The amount of data businesses possess is growing exponentially. With more potential sources of information than ever, it's becoming increasingly common for firms to collect as much data as they can, before worrying about how to use it later.
However, a key question for many firms then becomes how to effectively store, process and analyze this information quickly and cost-effectively to gain the best results. Traditional solutions for data storage, such as siloed structures, are often unable to cope with the volume and variety of data today's businesses own or keep up with the speed expected.
For many firms, the answer is a data lake. This consists of a single repository into which data of various types and structures can be stored in their native format until needed for analysis. Unlike a data warehouse, which has a predetermined structure and hierarchy for its contents, a data lake is a flat architecture where everything is treated equally.
This offers a range of benefits. Data lakes offer great agility as they are more accessible and can be reconfigured as needed at any time. They’re also cheap to implement and manage.
However, if you're not careful, it can be easy for a data lake to get out of control. This can happen when the data isn't managed properly and becomes hard to find or extract effectively.
Signs your data lake has become a swamp
If this happens, your data lake can easily turn into a swamp. In this case, instead of clean waters you can dip into to analyze data easily, you'll end up with an oversaturated mess clogged up with unusable or irrelevant information.
Sign that your lake is turning into a swamp may include:
- You lack metadata: Metadata is vital in providing vital context to data, such as its source. If you don't have this, people may find it impossible to find the information they're looking for.
- Irrelevant data: Many firms now simply harvest as much data as possible and dump it into their data lake, on the assumption it might prove useful later. This isn’t often the case, and the more useless info you have, the harder it’ll be to separate the useful data from the rest.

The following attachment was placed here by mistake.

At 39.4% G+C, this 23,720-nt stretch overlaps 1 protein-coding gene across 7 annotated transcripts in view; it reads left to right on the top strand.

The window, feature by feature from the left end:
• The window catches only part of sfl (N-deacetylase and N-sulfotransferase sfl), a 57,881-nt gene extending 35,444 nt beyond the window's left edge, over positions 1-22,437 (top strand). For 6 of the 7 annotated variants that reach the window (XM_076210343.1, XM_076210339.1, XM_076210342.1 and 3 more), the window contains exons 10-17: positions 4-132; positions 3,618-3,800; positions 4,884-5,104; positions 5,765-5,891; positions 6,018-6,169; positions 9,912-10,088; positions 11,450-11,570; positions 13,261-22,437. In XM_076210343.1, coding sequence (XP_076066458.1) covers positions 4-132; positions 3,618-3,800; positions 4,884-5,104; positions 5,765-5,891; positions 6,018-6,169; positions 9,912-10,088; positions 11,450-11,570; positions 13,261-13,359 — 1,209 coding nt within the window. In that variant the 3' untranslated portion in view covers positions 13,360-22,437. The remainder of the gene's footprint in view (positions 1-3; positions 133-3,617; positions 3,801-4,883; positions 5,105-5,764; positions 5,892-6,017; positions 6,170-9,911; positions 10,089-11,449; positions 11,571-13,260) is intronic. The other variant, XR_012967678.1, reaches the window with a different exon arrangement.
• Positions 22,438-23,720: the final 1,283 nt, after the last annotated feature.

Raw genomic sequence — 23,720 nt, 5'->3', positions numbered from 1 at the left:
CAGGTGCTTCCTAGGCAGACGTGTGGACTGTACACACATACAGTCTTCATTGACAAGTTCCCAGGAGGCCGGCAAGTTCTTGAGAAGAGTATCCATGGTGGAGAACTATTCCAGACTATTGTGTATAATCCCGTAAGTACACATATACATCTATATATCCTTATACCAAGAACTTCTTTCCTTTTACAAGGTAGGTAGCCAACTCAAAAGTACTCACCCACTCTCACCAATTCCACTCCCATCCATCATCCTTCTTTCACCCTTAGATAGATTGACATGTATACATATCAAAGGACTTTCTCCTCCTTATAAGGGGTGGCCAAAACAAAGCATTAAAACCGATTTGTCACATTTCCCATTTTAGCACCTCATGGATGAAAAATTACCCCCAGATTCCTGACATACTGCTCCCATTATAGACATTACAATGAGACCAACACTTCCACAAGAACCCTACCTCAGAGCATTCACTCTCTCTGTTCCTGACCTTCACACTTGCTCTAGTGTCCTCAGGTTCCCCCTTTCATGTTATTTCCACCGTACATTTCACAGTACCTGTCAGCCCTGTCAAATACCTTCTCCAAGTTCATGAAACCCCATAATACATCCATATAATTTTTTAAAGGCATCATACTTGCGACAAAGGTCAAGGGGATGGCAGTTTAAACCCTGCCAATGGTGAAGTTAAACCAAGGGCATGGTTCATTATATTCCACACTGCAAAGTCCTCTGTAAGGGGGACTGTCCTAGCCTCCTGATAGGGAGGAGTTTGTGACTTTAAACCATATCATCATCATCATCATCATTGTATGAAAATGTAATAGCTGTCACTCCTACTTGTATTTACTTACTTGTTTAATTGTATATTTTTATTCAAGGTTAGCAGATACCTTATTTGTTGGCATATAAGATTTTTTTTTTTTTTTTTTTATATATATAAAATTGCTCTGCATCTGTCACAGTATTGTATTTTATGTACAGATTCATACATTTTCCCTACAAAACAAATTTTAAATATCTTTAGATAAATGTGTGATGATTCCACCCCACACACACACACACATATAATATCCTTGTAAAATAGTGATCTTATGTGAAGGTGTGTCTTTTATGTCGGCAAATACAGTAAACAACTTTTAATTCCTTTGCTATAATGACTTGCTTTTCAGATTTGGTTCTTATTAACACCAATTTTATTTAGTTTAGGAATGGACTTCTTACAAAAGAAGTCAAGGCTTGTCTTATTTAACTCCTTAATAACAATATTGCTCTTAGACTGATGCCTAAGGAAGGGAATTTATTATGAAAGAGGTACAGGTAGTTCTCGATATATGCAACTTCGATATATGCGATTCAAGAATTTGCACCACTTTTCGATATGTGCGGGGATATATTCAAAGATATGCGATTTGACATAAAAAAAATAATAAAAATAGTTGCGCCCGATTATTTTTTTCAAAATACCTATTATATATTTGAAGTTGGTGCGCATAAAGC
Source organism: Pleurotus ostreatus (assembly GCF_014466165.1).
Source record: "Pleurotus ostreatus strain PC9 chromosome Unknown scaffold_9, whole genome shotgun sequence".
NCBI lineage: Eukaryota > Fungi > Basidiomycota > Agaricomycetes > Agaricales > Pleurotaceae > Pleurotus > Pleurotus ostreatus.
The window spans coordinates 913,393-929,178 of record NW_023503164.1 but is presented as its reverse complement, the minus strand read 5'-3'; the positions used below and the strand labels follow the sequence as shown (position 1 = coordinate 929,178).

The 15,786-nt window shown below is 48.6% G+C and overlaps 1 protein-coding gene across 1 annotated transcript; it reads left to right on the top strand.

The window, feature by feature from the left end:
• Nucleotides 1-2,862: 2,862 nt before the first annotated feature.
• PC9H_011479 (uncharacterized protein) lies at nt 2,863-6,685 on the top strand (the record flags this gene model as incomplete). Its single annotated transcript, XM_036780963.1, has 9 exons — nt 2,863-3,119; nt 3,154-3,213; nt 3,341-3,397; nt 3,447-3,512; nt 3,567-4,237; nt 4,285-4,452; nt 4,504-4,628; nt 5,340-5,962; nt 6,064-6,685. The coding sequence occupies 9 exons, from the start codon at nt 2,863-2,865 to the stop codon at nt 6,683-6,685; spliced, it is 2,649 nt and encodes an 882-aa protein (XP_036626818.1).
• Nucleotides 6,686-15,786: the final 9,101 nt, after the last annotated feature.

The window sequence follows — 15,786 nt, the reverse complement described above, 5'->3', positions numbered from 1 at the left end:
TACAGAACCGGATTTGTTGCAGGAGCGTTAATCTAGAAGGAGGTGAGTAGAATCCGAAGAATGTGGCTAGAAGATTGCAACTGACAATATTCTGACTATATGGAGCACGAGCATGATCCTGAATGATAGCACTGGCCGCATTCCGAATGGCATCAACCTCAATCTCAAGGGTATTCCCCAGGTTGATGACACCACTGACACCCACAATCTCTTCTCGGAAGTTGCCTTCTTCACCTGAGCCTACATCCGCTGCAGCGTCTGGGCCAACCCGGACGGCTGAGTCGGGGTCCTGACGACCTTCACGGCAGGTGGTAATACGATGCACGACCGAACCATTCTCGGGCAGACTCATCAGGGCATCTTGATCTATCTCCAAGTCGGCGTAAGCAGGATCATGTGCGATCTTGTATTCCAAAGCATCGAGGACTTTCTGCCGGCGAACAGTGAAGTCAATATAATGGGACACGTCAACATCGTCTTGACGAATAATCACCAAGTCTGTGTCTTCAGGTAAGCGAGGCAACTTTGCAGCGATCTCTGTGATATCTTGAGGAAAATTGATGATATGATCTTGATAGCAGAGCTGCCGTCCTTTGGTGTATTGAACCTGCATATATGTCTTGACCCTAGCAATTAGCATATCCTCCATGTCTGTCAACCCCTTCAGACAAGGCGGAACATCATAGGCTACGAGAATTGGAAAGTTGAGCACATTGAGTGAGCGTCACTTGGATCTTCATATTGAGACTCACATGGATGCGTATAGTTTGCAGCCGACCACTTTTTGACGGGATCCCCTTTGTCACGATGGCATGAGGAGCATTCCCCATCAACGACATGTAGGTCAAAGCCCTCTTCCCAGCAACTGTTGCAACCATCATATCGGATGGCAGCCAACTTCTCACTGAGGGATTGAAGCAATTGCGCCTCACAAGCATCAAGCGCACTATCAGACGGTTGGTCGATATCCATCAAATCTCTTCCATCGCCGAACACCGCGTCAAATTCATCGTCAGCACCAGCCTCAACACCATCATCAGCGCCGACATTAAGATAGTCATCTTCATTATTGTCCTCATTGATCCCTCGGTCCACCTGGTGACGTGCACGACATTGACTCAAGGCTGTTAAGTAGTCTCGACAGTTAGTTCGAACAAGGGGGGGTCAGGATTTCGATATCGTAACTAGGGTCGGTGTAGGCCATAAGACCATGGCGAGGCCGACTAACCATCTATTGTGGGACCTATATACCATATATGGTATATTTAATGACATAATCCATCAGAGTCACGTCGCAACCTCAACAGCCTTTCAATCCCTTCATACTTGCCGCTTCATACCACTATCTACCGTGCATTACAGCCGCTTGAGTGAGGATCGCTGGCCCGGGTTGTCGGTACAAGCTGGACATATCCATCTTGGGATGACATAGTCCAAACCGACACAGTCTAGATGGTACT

- No governance processes: Data governance sets out who's responsible for data, how it should be handled and what limits should be placed on it. Without these rules, you could find vital data falls through the cracks, or leaves you open to regulatory actions.
- Dependence on manual processes: If your employees are still managing data lakes by hand, they can quickly spiral out of control as volumes become too big for IT pros to cope with.
These may be more common problems than you realize. In fact, Gartner estimates as many as 90% of data lakes will become unusable as they become overwhelmed with information. So how can you address these issues and return your data lake to the clear, usable resource it's intended to be?
5 steps to clean up your data
There are a range of steps you can take to improve the quality of these solutions, but essentially, it requires you to be more focused about the data you input into the lake, have well-defined plans for managing this information and embrace some of the latest technologies to reduce the burden on your staff.
Here are five key elements that should be a part of any successful data lake strategy.
1. Set clear goals
A crucial first step should be identifying clear goals for your data strategy. This is vital in stopping you hoarding irrelevant data that does nothing other than gum up the works. Instead, set out what you intend to achieve and then ask yourself what types of information you'll need to help with this. Don't just gather everything 'just in case'.
2. Unify your data sources
A key feature of a data lake is its ability to collate data from a wide range of sources across many structured and unstructured formats. But this can result in data being loaded multiple times from various different places, sometimes with incomplete information or the same data duplicated across different formats. Avoid this by uniting and reconciling your data pipelines with an effective data management platform.
3. Catalogue your data at entry
Ensuring data is fully tagged at the point of entry is vital in keeping your data lake searchable. Make sure that the metadata you add is complete and consistent across every piece of data, describing exactly what it is, where it's from and what it's about. Without this, many useful pieces of data may disappear into the lake, never to be seen again.
4. Implement strong data governance processes
A clear data governance policy is another must-have. This should detail who has ownership of the data, who has permission to access it and what your processes for protecting and minimizing the data are. For example, this should include information about when data should be considered 'expired', which ensures you're not only removing old data when it's no longer useful, but also maintaining compliance with privacy regulations.
5. Use automation
Automation technology has come a long way in recent years, and embracing this can make a data lake operate much more smoothly. Whether it's relatively simple tools, such as robotic process automation for data entry to complex artificial intelligence and machine learning tools, this can help you ensure data is loaded correctly and then sort through it to identify the right data to query much more quickly and accurately than a human would be able to achieve.